However, Windows Vista and 7 do have versions of .NET installed. They both have .NET 2.0 (Vista has 2.0 SP1, and 7 2.0 SP2), and is irremovable, meaning you can always target it and expect it to work. Of course, WPF wasn't added until 3.0 or 3.5, so... :/ Vista and 7 also have .NET 3.0 and 3.5 installed, respectively, but can be removed, so, again, you shouldn't count on that.

 

Windows 8 has .NET 4.5 included, irremovably, and Windows 8.1 has 4.5.1. So at least developing for Windows 8 and later, you won't have to worry about the end user installing anything to get it to work. (Unless you are targeting a pre-4.0 version of .NET)

 

I do know Vista and 7 come with framework 2.0/3.5 and was previously targeting 3.5 for that reason, because every 2.0 install (on XP and Vista) was automatically turned into 3.5 by Windows Update so it became a common platform for all the OS versions. If Windows Update did the same with 4.5 or 4.5.1 now that I can stop caring about XP support I'd happily switch to 4.5/4.5.1. But can somebody confirm that?



#12 +snaphat (Myles Landwehr)

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Posted 11 January 2014 - 18:12

My question was whether those updates are actually installed or not, because I have confused memories about that. I'm pretty sure I saw 4.0 automatically being checked on some machines but I'm also sure I saw Windows XP installing framework 3.5 for no reason at all (completely clean install with no other frameworks installed).

 

 

I do know Vista and 7 come with framework 2.0/3.5 and was previously targeting 3.5 for that reason, because every 2.0 install (on XP and Vista) was automatically turned into 3.5 by Windows Update so it became a common platform for all the OS versions. If Windows Update did the same with 4.5 or 4.5.1 now that I can stop caring about XP support I'd happily switch to 4.5/4.5.1. But can somebody confirm that?

It's already been answered in this thread: 4.5 is not installed automatically on 7. Unless the behavior has changed with the 4.5.1 release, that is still the case. You could easily roll a temporary VM with 7 to test though. That's what I would I do if it were me



#13 +Frank B.

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Posted 11 January 2014 - 18:15

It's already been answered in this thread: 4.5 is not installed automatically on 7. Unless the behavior has changed with the 4.5.1 release, that is still the case. You could easily roll a temporary VM with 7 to test.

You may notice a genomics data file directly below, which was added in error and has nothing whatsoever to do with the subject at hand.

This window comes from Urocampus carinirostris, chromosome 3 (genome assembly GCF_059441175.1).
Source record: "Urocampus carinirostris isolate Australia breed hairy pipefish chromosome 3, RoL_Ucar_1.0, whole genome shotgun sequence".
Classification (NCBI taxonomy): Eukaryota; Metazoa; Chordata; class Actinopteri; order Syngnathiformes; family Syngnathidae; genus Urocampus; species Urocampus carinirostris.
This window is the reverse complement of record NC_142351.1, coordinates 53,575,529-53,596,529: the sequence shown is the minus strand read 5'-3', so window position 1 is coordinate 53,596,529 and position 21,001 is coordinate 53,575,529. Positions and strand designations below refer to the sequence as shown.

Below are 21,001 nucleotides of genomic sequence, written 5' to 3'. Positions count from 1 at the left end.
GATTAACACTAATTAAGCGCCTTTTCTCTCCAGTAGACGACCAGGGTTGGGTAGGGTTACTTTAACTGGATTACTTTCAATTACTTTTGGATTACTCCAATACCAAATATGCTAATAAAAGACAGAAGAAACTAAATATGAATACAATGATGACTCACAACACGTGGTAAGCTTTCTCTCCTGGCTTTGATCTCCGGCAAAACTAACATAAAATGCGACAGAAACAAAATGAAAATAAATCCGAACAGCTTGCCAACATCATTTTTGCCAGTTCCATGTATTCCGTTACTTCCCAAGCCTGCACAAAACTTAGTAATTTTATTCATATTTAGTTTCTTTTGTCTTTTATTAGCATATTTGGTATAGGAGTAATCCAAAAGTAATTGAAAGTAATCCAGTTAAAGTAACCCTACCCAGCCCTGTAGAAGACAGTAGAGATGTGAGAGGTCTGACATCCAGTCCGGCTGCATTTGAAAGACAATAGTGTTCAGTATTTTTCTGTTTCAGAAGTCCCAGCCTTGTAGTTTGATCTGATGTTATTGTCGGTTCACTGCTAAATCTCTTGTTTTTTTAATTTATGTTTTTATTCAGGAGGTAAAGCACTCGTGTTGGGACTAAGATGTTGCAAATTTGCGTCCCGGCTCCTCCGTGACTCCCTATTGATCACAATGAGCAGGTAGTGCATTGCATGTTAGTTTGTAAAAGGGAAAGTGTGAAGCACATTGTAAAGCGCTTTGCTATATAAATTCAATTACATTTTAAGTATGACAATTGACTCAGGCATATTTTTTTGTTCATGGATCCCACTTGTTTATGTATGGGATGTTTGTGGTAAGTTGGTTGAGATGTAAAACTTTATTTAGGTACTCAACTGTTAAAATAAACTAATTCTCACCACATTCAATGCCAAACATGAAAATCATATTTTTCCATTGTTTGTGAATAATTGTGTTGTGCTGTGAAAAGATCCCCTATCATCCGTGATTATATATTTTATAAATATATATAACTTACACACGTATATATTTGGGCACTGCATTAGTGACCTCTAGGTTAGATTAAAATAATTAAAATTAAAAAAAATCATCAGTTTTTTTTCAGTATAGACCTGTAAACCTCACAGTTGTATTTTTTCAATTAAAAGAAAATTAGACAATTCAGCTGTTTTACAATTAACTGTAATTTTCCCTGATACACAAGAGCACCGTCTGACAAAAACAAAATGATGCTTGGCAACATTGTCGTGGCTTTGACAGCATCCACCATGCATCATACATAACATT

^ that - it is offered as important (not critical as I mistakenly wrote above) update, but not installed automatically on Windows 7.



#14 OP francescob

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Posted 12 January 2014 - 01:15

It's already been answered in this thread: 4.5 is not installed automatically on 7. Unless the behavior has changed with the 4.5.1 release, that is still the case. You could easily roll a temporary VM with 7 to test though. That's what I would I do if it were me

I did some test installs on a VM and can confirm that:

- WU (now) doesn't install any newer framework on a clean XP SP3 install, with or without the included 1.1 installed.

- WU doesn't install any newer framework on a clean Windows 7 install (3.5 preinstalled). Windows Update only shows 4.5.1 (4.5 is not shown) as a recommended update (not important nor critical) in the optionals tab with no changes if I install 4.0 (client or full(extended)) or 4.5.



#15 +snaphat (Myles Landwehr)

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Posted 12 January 2014 - 01:18

I did some test installs on a VM and can confirm that:

- WU (now) doesn't install any newer framework on a clean XP SP3 install, with or without the included 1.1 installed.

- WU doesn't install any newer framework on a clean Windows 7 install (3.5 preinstalled). Windows Update only shows 4.5.1 (4.5 is not shown) as a recommended update (not important nor critical) in the optionals tab with no changes if I install 4.0 (client or full(extended)) or 4.5.

 

What about if you install SP1? Does it give you 4.0 then automatically with that?